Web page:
An introduction to mortgage insuranceIf you don’t have a lot of experience with mortgages or the mortgage industry, “What is mortgage insurance?” is a big question to answer.
Typically, lenders and investors require mortgage insurance for loans with down payments of less than 20%. The most common types of mortgage insurance options are provided by either:
- The Federal Housing Administration (FHA), which provides a program backed by taxpayers
- Private companies like MGIC, where mortgage insurance providers assume a portion of a lender’s or investor’s risk in making a mortgage loan, ultimately shielding taxpayers from liability
For that risk, the insurer collects a premium from the lender, who then typically recovers the cost of the premium from the borrower. The “risk” in private mortgage insurance is that a borrower may default on a loan, and that may ultimately result in the insurer having to pay a claim.
Private mortgage insurance is available on a wider variety of loan products and typically may be cancelled sooner than FHA mortgage insurance. FHA mortgage insurance is not cancellable, unless the borrower makes a down payment greater than 10%.
Private mortgage insurance is not mortgage life insurance, which pays off a mortgage if the homeowner dies or becomes disabled. It is not homeowners’ insurance, which protects homeowners from loss due to theft, fire or other disaster. Private mortgage insurance protects the lender and investor from loss, not the borrower.
How does private mortgage insurance work, in general?
Consider borrowers who purchase a $200,000 property with a fixed-rate mortgage. They make a 10% down payment and are required to use mortgage insurance to finance a $180,000 mortgage.
Typically, on a 90% LTV, fixed-rate mortgage, investors require 25% coverage, meaning, in the event of a claim, the mortgage insurer is responsible for paying 25% of the outstanding loan balance, leaving the lender at risk for 67.5%.
On an uninsured loan, the lender is at risk for the entire loan balance.
If, down the road, borrowers fail to repay their mortgage, the lender or investor files a claim based on the unpaid loan balance, delinquent interest and foreclosure costs.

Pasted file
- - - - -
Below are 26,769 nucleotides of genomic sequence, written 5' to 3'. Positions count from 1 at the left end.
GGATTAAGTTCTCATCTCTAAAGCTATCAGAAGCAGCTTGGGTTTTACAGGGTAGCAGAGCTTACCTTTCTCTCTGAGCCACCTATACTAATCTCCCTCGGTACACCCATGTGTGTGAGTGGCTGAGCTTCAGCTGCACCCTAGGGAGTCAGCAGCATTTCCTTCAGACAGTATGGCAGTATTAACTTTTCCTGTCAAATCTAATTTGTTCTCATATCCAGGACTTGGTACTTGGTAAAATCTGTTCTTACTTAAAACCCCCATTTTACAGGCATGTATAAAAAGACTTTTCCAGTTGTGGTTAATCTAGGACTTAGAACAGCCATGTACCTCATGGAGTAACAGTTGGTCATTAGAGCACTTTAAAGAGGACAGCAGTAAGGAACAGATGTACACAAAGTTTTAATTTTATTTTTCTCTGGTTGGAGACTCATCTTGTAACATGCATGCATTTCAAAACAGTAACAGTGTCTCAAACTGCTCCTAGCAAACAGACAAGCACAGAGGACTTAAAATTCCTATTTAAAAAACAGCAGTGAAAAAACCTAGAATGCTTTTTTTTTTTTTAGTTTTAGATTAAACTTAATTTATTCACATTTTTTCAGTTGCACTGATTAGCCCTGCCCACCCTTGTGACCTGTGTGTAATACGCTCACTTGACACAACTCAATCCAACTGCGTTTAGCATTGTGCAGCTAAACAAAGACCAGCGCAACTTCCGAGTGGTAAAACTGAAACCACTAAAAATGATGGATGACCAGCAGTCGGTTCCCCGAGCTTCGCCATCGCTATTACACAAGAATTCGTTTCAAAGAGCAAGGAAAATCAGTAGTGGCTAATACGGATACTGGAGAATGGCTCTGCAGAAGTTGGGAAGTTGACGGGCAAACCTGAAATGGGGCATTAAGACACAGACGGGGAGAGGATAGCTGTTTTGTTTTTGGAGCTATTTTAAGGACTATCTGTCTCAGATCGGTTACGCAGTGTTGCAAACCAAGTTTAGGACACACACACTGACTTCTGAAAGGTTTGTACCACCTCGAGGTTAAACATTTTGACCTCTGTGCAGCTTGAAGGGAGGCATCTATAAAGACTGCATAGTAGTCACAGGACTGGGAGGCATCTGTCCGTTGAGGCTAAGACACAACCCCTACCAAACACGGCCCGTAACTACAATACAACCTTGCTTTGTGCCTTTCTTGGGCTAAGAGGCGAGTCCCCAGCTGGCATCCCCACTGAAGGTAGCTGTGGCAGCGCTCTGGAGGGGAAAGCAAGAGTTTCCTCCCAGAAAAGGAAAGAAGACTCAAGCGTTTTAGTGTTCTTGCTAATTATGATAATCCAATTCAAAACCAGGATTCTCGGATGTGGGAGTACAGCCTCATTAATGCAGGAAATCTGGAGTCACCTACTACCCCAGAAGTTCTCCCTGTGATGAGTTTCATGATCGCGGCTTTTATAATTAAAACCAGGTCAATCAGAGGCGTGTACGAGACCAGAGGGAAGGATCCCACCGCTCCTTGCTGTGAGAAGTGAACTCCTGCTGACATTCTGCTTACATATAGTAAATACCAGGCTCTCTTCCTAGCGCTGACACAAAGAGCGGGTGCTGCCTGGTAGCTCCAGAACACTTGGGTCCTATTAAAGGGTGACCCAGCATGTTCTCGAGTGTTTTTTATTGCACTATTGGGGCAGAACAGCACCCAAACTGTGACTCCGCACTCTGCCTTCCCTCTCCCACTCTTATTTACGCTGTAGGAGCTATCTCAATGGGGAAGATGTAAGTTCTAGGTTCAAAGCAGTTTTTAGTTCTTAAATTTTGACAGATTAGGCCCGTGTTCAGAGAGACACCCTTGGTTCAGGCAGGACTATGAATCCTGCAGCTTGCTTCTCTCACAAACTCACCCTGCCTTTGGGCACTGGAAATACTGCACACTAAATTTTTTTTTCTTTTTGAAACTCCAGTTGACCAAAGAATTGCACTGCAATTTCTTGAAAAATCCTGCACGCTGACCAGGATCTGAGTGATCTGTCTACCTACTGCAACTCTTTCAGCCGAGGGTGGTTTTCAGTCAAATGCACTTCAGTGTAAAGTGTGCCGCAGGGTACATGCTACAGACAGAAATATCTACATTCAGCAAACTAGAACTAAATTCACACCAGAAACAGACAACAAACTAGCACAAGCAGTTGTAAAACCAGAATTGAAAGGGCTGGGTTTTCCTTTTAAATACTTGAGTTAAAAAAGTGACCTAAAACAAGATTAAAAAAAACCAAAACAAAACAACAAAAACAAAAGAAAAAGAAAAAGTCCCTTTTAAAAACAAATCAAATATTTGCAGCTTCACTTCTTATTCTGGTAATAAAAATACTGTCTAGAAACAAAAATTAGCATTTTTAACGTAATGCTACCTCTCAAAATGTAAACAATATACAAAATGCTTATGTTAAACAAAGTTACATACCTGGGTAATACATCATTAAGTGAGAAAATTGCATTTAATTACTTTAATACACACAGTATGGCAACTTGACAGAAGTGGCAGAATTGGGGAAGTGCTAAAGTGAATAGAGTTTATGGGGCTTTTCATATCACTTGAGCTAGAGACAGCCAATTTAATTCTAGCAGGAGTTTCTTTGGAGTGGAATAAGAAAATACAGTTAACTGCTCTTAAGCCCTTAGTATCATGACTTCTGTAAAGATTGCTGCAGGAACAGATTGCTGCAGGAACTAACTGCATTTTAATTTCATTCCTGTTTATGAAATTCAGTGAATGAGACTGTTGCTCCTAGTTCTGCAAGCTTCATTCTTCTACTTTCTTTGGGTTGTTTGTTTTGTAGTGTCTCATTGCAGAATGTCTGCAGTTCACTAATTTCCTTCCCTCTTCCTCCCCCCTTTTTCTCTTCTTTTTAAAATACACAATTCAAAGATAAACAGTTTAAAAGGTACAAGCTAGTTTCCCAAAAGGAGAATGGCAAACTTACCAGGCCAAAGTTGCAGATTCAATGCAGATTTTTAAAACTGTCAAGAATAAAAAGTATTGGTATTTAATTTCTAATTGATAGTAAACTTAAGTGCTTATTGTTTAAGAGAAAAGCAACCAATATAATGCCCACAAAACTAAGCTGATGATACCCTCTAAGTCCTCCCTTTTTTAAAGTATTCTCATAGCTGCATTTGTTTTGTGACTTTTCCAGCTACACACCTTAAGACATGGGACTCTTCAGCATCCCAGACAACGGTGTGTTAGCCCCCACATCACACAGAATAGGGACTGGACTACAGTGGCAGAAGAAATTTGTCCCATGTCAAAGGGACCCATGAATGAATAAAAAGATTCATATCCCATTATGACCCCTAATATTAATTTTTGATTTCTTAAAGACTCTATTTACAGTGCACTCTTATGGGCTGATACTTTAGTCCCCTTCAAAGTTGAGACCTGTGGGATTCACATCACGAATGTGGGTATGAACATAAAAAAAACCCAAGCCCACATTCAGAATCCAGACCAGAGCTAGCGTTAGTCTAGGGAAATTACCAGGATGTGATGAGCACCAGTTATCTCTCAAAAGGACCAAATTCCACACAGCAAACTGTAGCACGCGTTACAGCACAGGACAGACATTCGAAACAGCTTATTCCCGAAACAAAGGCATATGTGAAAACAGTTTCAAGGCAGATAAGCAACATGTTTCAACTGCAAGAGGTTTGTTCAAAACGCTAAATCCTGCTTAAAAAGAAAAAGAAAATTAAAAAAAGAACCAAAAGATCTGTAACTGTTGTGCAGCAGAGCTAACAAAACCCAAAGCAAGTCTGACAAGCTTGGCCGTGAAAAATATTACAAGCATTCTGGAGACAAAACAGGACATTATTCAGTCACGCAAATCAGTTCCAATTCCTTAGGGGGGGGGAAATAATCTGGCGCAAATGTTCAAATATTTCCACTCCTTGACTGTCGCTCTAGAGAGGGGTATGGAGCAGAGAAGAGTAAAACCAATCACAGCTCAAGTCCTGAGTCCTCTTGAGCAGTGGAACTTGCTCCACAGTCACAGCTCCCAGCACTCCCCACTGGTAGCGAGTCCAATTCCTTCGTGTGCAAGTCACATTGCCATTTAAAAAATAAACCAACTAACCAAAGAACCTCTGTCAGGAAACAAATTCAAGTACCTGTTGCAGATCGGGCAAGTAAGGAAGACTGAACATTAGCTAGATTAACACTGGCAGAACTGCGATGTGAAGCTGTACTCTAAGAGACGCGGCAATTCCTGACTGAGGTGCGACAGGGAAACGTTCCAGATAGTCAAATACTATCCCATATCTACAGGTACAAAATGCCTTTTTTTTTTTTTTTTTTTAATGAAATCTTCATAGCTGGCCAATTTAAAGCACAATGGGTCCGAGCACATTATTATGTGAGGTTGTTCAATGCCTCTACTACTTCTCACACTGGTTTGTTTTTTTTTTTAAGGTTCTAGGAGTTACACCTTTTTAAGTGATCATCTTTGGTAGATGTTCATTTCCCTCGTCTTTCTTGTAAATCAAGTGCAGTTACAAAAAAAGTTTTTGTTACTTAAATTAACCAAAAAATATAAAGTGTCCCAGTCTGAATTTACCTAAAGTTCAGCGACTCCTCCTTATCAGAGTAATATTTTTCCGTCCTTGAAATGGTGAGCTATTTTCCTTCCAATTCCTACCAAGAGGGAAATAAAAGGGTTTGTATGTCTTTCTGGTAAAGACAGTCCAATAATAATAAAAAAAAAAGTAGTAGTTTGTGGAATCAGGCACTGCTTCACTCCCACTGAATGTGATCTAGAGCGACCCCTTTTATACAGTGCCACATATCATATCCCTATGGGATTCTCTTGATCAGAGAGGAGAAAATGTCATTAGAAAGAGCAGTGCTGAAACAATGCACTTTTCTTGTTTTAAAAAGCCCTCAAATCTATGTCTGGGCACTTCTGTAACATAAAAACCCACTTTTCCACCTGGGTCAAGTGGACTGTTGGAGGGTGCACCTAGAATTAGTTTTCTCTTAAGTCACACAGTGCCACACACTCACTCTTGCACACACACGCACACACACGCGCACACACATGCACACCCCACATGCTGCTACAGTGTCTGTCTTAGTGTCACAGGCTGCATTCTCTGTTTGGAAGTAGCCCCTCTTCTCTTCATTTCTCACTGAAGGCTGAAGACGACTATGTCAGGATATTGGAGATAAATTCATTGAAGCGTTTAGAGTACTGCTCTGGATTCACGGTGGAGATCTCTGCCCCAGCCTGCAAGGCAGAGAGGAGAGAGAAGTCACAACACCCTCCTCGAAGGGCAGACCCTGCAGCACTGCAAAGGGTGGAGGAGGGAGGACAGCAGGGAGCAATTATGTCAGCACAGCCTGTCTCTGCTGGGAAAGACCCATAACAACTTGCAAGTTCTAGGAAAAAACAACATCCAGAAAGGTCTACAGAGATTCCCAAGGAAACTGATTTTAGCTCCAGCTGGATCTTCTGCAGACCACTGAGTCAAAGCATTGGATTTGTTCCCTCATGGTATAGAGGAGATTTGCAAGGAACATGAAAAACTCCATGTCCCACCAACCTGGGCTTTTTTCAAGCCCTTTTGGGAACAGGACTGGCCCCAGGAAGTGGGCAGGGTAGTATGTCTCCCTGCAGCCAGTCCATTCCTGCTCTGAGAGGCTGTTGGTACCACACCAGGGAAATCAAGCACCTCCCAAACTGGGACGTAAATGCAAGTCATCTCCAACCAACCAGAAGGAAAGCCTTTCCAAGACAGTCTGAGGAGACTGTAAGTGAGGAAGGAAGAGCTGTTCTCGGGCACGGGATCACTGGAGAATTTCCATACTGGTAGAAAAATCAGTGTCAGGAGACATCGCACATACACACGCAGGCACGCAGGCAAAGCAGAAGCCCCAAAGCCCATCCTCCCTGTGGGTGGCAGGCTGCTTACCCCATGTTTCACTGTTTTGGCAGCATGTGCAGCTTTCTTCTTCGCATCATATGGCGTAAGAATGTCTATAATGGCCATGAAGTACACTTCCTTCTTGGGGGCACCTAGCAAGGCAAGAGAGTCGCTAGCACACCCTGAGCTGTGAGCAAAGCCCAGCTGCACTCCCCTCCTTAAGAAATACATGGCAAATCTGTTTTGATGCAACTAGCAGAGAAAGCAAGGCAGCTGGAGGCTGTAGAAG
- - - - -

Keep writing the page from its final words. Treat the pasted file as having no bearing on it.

Financing with mortgage insurance creates opportunities for your borrowers.
Increased buying power
Because mortgage insurance makes it possible to buy a home with less than 20% down:
- Homebuyers – especially first-time homebuyers – can reach savings goals faster and become homeowners sooner than otherwise possible.
- Move-up buyers are able to consider a wider range of homes and leverage their investment in their current home.
Expanded cash-flow options
Borrowers can benefit by putting less money down and keeping cash for other uses: making investments, paying off debt, or paying for home improvements or emergencies, for example.
Lower monthly payments
MGIC monthly mortgage insurance premiums are usually lower than FHA’s and do not require the upfront payment that comes with an FHA loan. That translates to lower monthly mortgage insurance costs and often monthly mortgage payments that are less than borrowers would receive with FHA financing. More about MGIC Monthly mortgage insurance premiums.
Secure, competitive, predictable monthly payments
A fixed-rate mortgage with monthly mortgage insurance provides borrowers with a locked-in monthly payment that will not increase and that will be reduced when mortgage insurance is cancelled.
Private mortgage insurance tax deductibility
Recent legislation extended MI tax deductibility for Borrower-paid mortgage insurance through the year 2021, for borrowers who itemize. For frequently asked questions, click here.
Private mortgage insurance is cancellable
On most loans with private mortgage insurance, lenders must automatically cancel coverage when the loan reaches 78% of original value through amortization. Borrowers may be able to cancel private mortgage insurance by making extra payments to bring the loan below 80% of their home's original value. Borrowers may also request cancellation based on a new appraised value. When your borrowers are ready to cancel, they should contact their loan servicer for a full description of cancellation requirements. More about cancelling mortgage insurance.